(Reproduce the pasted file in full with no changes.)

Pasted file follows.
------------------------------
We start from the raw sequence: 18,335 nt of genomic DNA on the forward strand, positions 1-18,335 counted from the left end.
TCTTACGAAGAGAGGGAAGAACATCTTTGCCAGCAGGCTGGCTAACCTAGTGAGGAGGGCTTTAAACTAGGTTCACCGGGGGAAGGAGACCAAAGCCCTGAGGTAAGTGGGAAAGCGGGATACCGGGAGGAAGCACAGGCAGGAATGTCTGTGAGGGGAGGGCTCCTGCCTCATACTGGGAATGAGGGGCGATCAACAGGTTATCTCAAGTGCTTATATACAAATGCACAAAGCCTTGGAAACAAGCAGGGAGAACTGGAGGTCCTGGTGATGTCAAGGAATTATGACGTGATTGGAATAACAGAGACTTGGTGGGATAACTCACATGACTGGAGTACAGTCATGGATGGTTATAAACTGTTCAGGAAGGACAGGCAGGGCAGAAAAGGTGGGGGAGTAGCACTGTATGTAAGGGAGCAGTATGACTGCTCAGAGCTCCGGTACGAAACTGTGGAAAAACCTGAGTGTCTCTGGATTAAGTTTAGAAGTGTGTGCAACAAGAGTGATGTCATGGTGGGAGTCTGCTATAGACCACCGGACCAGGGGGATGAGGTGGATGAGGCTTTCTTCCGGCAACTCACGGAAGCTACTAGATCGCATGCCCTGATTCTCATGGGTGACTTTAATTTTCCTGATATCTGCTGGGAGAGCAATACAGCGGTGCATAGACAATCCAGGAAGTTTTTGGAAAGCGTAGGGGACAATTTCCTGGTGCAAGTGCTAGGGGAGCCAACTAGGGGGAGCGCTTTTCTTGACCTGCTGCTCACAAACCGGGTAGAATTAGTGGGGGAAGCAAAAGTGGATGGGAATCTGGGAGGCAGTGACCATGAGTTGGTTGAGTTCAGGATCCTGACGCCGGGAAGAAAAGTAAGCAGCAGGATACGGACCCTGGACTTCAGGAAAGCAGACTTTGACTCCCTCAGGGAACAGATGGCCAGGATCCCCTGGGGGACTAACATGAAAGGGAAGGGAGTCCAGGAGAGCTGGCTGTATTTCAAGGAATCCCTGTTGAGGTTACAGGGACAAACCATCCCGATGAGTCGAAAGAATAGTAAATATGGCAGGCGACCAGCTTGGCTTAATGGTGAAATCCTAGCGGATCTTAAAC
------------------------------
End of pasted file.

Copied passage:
We start from the raw sequence: 18,335 nt of genomic DNA on the forward strand, positions 1-18,335 counted from the left end.
TCTTACGAAGAGAGGGAAGAACATCTTTGCCAGCAGGCTGGCTAACCTAGTGAGGAGGGCTTTAAACTAGGTTCACCGGGGGAAGGAGACCAAAGCCCTGAGGTAAGTGGGAAAGCGGGATACCGGGAGGAAGCACAGGCAGGAATGTCTGTGAGGGGAGGGCTCCTGCCTCATACTGGGAATGAGGGGCGATCAACAGGTTATCTCAAGTGCTTATATACAAATGCACAAAGCCTTGGAAACAAGCAGGGAGAACTGGAGGTCCTGGTGATGTCAAGGAATTATGACGTGATTGGAATAACAGAGACTTGGTGGGATAACTCACATGACTGGAGTACAGTCATGGATGGTTATAAACTGTTCAGGAAGGACAGGCAGGGCAGAAAAGGTGGGGGAGTAGCACTGTATGTAAGGGAGCAGTATGACTGCTCAGAGCTCCGGTACGAAACTGTGGAAAAACCTGAGTGTCTCTGGATTAAGTTTAGAAGTGTGTGCAACAAGAGTGATGTCATGGTGGGAGTCTGCTATAGACCACCGGACCAGGGGGATGAGGTGGATGAGGCTTTCTTCCGGCAACTCACGGAAGCTACTAGATCGCATGCCCTGATTCTCATGGGTGACTTTAATTTTCCTGATATCTGCTGGGAGAGCAATACAGCGGTGCATAGACAATCCAGGAAGTTTTTGGAAAGCGTAGGGGACAATTTCCTGGTGCAAGTGCTAGGGGAGCCAACTAGGGGGAGCGCTTTTCTTGACCTGCTGCTCACAAACCGGGTAGAATTAGTGGGGGAAGCAAAAGTGGATGGGAATCTGGGAGGCAGTGACCATGAGTTGGTTGAGTTCAGGATCCTGACGCCGGGAAGAAAAGTAAGCAGCAGGATACGGACCCTGGACTTCAGGAAAGCAGACTTTGACTCCCTCAGGGAACAGATGGCCAGGATCCCCTGGGGGACTAACATGAAAGGGAAGGGAGTCCAGGAGAGCTGGCTGTATTTCAAGGAATCCCTGTTGAGGTTACAGGGACAAACCATCCCGATGAGTCGAAAGAATAGTAAATATGGCAGGCGACCAGCTTGGCTTAATGGTGAAATCCTAGCGGATCTTAAAC